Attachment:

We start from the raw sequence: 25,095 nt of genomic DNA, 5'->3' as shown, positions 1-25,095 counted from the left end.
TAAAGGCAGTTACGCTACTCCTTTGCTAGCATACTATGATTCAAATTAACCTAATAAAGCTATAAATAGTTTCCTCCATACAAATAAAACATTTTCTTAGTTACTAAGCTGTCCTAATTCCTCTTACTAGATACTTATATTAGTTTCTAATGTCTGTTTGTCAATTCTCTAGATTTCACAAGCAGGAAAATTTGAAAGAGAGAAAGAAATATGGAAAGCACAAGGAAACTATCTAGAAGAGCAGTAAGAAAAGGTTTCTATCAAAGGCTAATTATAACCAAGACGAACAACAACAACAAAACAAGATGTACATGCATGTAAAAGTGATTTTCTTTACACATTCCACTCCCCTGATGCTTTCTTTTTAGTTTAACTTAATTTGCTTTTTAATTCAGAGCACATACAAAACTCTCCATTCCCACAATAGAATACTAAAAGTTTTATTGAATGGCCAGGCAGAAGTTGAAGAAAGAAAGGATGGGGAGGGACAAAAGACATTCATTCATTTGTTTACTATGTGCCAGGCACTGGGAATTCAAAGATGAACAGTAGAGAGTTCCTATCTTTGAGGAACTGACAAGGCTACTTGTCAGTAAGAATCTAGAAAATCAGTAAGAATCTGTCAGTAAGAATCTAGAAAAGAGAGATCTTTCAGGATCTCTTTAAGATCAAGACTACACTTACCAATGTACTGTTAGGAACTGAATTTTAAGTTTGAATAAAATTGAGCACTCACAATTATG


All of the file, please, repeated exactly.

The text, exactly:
We start from the raw sequence: 25,095 nt of genomic DNA, 5'->3' as shown, positions 1-25,095 counted from the left end.
TAAAGGCAGTTACGCTACTCCTTTGCTAGCATACTATGATTCAAATTAACCTAATAAAGCTATAAATAGTTTCCTCCATACAAATAAAACATTTTCTTAGTTACTAAGCTGTCCTAATTCCTCTTACTAGATACTTATATTAGTTTCTAATGTCTGTTTGTCAATTCTCTAGATTTCACAAGCAGGAAAATTTGAAAGAGAGAAAGAAATATGGAAAGCACAAGGAAACTATCTAGAAGAGCAGTAAGAAAAGGTTTCTATCAAAGGCTAATTATAACCAAGACGAACAACAACAACAAAACAAGATGTACATGCATGTAAAAGTGATTTTCTTTACACATTCCACTCCCCTGATGCTTTCTTTTTAGTTTAACTTAATTTGCTTTTTAATTCAGAGCACATACAAAACTCTCCATTCCCACAATAGAATACTAAAAGTTTTATTGAATGGCCAGGCAGAAGTTGAAGAAAGAAAGGATGGGGAGGGACAAAAGACATTCATTCATTTGTTTACTATGTGCCAGGCACTGGGAATTCAAAGATGAACAGTAGAGAGTTCCTATCTTTGAGGAACTGACAAGGCTACTTGTCAGTAAGAATCTAGAAAATCAGTAAGAATCTGTCAGTAAGAATCTAGAAAAGAGAGATCTTTCAGGATCTCTTTAAGATCAAGACTACACTTACCAATGTACTGTTAGGAACTGAATTTTAAGTTTGAATAAAATTGAGCACTCACAATTATG